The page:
Like both spaces before, the setting Renée has cultivated here is gorgeous. I have too many favorites to mention, but to name a few there are the marble top tables dressed with butcher paper, sea green/blue thonet chairs, ship lap panelled walls, Blue Willow china serviettes, killer lighting, and an enormous vintage sink at one of the server stations. Oh, and the vintage brass pepper mills? Un. Real. (We now have one coming, by the way.)
Elegant and bright, yet casual and welcoming. I’m just so excited that Seattle has another perfectly Northwest culinary destination.
Real. Classic. Perfectly executed.
Succulent roasted chicken with crisp skin. Perfectly roasted beef tenderloin (served at room temperature) with vibrant arugula pesto potato salad. Roasted radicchio with its tangy bitterness cut by a creamy buttermilk dressing and a burst of poppyseed.
The menu seemed to be structured around classics: perfectly executed staples, seasonal and local ingredients, and Renée’s mom’s brownie recipe! From beginning to end the meal was delicious, comforting, soulful, and endorphin-inducing. The main courses from the Oven section of the menu were elegant and sturdy with SO much flavor imparted from the wood-fired oven. And really, I never order chicken but this one shouldn’t be missed…and neither should the roast beef for that matter. Additionally, one of my favorite parts was the use of herbs: vibrant and refreshing, but not overpowering.
And if it wasn’t already perfect enough, they offer my favorite François Pinon Vouvray Non-Dose bubbly by the glass ($10) and by the bottle ($40)!
Winter Lettuces, herbs, pistacios, and Yarmuth sheepsmilk cheese
Roasted Radicchio, hazelnuts, buttermilk poppyseed vinaigrette, and preserved lemon rind
Roasted half chicken, cauliflower, butter, and chervil
Roast beef tenderloin (sliced thin and served at room temp), arugula pesto, potatoes, and fresh horseradish cream
Shirlee’s brownie (omg!)
Warm, welcoming, perfect. Considering all of the things that float through your head in preparation for an opening the staff was attentive, happy, fun, and relaxed. Pros from beginning to end.
In the end…
It’s likely there will be quite a frenzy when it officially opens on Wednesday (Halloween), so be ready. But here’s my take on it: dinner here is going to be obvious. It will be amazing, but it will also be a spot to see and be seen, and that’s not why I eat out. I’m not a foodie. I seek out and appreciate legitimately good food. So for me, in the end, it’s all about lunching. This is the best opportunity to get to know the staff, the food, the space. And it’s so much more personal. Take advantage of those special days and turn them into special dates by setting aside time to make it a true lunch. Have a glass (or two) of bubbly, sit back and let the kitchen determine your courses, and add dessert (have I mentioned Shirlee’s brownie yet?) with Stumptown Coffee’s Duramina french press.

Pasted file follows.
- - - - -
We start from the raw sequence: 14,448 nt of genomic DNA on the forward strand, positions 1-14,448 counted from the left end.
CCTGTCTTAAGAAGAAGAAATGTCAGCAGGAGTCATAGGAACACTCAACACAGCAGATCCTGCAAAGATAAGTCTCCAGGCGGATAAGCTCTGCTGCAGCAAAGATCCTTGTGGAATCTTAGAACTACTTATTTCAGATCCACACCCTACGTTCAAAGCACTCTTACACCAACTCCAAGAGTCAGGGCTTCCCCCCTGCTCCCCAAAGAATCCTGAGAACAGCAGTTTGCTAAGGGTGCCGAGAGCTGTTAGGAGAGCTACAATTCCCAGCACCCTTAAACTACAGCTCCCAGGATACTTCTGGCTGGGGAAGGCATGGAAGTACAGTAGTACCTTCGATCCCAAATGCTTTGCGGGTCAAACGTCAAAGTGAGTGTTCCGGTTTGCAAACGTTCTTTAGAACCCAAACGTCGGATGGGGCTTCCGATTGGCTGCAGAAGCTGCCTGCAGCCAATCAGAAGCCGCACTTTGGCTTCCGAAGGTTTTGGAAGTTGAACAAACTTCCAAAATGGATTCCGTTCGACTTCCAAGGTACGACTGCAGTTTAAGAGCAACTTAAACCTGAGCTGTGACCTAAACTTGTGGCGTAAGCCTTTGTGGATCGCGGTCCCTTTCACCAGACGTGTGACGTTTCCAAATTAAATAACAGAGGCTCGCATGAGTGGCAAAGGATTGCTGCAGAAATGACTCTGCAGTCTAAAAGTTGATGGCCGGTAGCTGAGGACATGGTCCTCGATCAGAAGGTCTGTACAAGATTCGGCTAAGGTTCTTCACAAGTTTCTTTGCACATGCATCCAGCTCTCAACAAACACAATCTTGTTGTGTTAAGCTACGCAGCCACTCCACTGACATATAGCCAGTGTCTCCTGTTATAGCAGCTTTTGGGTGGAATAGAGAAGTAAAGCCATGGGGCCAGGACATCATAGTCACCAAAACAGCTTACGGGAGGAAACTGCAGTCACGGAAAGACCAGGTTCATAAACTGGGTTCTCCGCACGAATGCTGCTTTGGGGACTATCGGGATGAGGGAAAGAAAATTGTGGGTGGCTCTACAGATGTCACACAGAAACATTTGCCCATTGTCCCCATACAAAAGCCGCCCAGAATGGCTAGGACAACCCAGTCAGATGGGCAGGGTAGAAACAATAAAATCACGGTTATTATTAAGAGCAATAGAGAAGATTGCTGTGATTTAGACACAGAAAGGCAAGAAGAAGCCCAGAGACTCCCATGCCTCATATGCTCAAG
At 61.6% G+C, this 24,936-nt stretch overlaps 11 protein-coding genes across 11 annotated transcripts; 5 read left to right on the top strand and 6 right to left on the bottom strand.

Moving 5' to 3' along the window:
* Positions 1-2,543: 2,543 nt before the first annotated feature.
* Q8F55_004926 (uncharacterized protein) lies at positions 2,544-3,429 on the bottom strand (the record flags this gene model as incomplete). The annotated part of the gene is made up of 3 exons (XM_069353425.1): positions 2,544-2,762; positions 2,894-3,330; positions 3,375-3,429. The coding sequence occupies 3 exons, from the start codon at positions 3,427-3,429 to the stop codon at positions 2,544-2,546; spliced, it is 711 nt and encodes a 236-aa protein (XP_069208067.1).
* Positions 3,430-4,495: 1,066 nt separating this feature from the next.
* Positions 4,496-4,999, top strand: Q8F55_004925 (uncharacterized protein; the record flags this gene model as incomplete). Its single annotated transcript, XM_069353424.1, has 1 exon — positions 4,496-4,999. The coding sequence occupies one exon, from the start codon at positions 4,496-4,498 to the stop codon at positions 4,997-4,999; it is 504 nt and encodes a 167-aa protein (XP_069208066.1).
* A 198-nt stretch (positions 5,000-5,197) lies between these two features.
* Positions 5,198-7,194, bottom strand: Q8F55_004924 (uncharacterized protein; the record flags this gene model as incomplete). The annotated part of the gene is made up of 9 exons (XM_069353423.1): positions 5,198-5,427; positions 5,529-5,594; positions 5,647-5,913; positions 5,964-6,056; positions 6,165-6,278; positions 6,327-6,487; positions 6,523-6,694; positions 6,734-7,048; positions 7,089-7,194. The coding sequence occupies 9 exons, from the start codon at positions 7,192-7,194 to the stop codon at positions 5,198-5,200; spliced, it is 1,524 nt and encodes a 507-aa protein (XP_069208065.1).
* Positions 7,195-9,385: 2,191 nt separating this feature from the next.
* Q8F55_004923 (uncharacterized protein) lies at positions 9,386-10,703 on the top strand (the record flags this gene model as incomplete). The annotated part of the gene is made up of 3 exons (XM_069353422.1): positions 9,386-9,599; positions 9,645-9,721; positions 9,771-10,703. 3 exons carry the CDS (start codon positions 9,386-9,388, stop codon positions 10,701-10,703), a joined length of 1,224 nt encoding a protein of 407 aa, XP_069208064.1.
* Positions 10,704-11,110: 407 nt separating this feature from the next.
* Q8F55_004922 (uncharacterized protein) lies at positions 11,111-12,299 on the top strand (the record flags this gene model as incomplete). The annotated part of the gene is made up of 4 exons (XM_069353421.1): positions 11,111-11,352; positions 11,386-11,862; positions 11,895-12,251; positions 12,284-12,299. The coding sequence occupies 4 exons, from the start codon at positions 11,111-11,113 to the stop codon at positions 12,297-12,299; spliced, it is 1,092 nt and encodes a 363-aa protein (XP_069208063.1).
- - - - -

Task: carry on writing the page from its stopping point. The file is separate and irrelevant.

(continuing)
I’m 5 days in to a 12 day marathon at work. No weekend this week, so instead I caught up with my dear friend Gena over coffee and tea and also snuck away for some lunching. The only hard part has been the gloomy, stormy weather that makes me want to stay in bed. Enjoy your weekend, friends. Make it an extra good one.
Here are a few of my favorites from the week. Kiss!
No surprise, I lunched at Sitka & Spruce. Smelt, loxed trout, and lightly fermented vegetables. Oh, and some bubbly.
I indulged in Thai pastries. Chef made these pastries filled with her pineapple preserves as a gift for one of our servers that just moved to Hawaii. These piggies were ‘seconds’ so they became mine.
I had this on repeat. Then I decided to check out the video. Nothing like Time (Clock of the Heart) as the soundtrack to an extra long week. I suddenly see the irony in this.
I had three days off this week and it was glorious! Even back in my corporate days I always wondered why the big wigs didn’t understand how much happier and productive I could be if I had three days off. For real! So yes, I had a wonderful week and am still very content with what remains through the weekend as we have a few more days of very summery sun.
I hope you were able to take advantage of your extra day off. If not, maybe you can sneak a mental health day in sometime soon. You deserve it. Kiss!
Overpass ribbons for instant happiness. There are a bunch of kites strung throughout Freeway Park and I believe this is part of the exhibit. It’s just a lattice wood fence with roadwork ribbons attached but it’s so pretty and it makes me smile every time I walk through.
Birthday brunch planning for mom. My guy and I made gravlax with a piece of salmon my dad caught for us so we decided make an entire brunch around it. It was unbelievably good. We’re making another tomorrow so I’ll see if I can’t come up with a recipe to share.
Nectarine blackberry pie for snacking. If the season is here the only thing to do is make a pie. The sour cherries in July were awesome but there’s just something about the fleshy, sweet nectarines (and autumn slowly approaching) that makes me so happy and content.
If you’re out and about in Seattle on Sunday you should swing by the Melrose Street Fair in front of Melrose Market. We’ll be celebrating its 2 wonderful years with food, booze, and coffee. My very favorites stops Sitka & Spruce, Bar Ferd’nand, and Taylor Shellfish will have snacks, and my very favorite guy and I will be working the Stumptown Coffee Cold Brew station. Come by and grab a brew!
In the meantime I’ll be contemplating preparations for the changing season. Autumn is in the air and while I’m really, super excited I’m hoping that there are still some of bits of warmness ahead. I’m just not quite ready to give up my favorite Summer accessories. Here’s to warm (and dry!) Indian Summer days, and cozy cool Autumn nights.
Cole Haan mini purse. Just big enough to hold my phone, cash, and lipstick. I got it so long ago it’s probably considered vintage by now.
T by Alexander Wang tee. Seriously the most wonderfully soft and stylish t-shirt ever. From cut-off shorts to fancy skirts it’s perfect.